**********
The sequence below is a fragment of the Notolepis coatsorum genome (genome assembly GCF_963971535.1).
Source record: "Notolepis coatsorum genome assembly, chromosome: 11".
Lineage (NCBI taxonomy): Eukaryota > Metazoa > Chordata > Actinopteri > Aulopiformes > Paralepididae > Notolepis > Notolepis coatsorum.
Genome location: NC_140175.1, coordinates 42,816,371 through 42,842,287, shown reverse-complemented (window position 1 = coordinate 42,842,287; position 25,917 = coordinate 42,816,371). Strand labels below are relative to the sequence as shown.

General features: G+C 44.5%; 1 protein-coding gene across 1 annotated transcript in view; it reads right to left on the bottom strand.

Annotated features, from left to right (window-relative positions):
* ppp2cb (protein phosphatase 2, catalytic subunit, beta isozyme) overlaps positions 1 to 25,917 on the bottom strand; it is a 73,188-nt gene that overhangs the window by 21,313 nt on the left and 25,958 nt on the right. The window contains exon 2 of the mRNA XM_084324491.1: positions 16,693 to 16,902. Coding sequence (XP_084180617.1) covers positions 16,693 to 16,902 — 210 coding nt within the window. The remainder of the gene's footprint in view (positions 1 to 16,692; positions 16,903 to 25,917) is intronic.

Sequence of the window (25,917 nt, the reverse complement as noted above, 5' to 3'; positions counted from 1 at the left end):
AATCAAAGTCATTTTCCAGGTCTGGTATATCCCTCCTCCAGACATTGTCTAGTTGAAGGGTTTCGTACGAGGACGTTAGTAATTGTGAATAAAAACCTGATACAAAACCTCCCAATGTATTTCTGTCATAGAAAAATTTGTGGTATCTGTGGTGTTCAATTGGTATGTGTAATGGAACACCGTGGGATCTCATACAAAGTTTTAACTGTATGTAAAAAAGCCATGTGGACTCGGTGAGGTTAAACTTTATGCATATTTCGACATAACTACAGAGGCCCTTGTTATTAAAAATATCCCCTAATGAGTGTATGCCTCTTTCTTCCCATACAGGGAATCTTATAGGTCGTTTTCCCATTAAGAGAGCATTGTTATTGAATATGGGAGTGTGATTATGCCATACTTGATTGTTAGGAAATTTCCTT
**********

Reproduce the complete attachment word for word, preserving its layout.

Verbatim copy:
The sequence below is a fragment of the Notolepis coatsorum genome (genome assembly GCF_963971535.1).
Source record: "Notolepis coatsorum genome assembly, chromosome: 11".
Lineage (NCBI taxonomy): Eukaryota > Metazoa > Chordata > Actinopteri > Aulopiformes > Paralepididae > Notolepis > Notolepis coatsorum.
Genome location: NC_140175.1, coordinates 42,816,371 through 42,842,287, shown reverse-complemented (window position 1 = coordinate 42,842,287; position 25,917 = coordinate 42,816,371). Strand labels below are relative to the sequence as shown.

General features: G+C 44.5%; 1 protein-coding gene across 1 annotated transcript in view; it reads right to left on the bottom strand.

Annotated features, from left to right (window-relative positions):
* ppp2cb (protein phosphatase 2, catalytic subunit, beta isozyme) overlaps positions 1 to 25,917 on the bottom strand; it is a 73,188-nt gene that overhangs the window by 21,313 nt on the left and 25,958 nt on the right. The window contains exon 2 of the mRNA XM_084324491.1: positions 16,693 to 16,902. Coding sequence (XP_084180617.1) covers positions 16,693 to 16,902 — 210 coding nt within the window. The remainder of the gene's footprint in view (positions 1 to 16,692; positions 16,903 to 25,917) is intronic.

Sequence of the window (25,917 nt, the reverse complement as noted above, 5' to 3'; positions counted from 1 at the left end):
AATCAAAGTCATTTTCCAGGTCTGGTATATCCCTCCTCCAGACATTGTCTAGTTGAAGGGTTTCGTACGAGGACGTTAGTAATTGTGAATAAAAACCTGATACAAAACCTCCCAATGTATTTCTGTCATAGAAAAATTTGTGGTATCTGTGGTGTTCAATTGGTATGTGTAATGGAACACCGTGGGATCTCATACAAAGTTTTAACTGTATGTAAAAAAGCCATGTGGACTCGGTGAGGTTAAACTTTATGCATATTTCGACATAACTACAGAGGCCCTTGTTATTAAAAATATCCCCTAATGAGTGTATGCCTCTTTCTTCCCATACAGGGAATCTTATAGGTCGTTTTCCCATTAAGAGAGCATTGTTATTGAATATGGGAGTGTGATTATGCCATACTTGATTGTTAGGAAATTTCCTT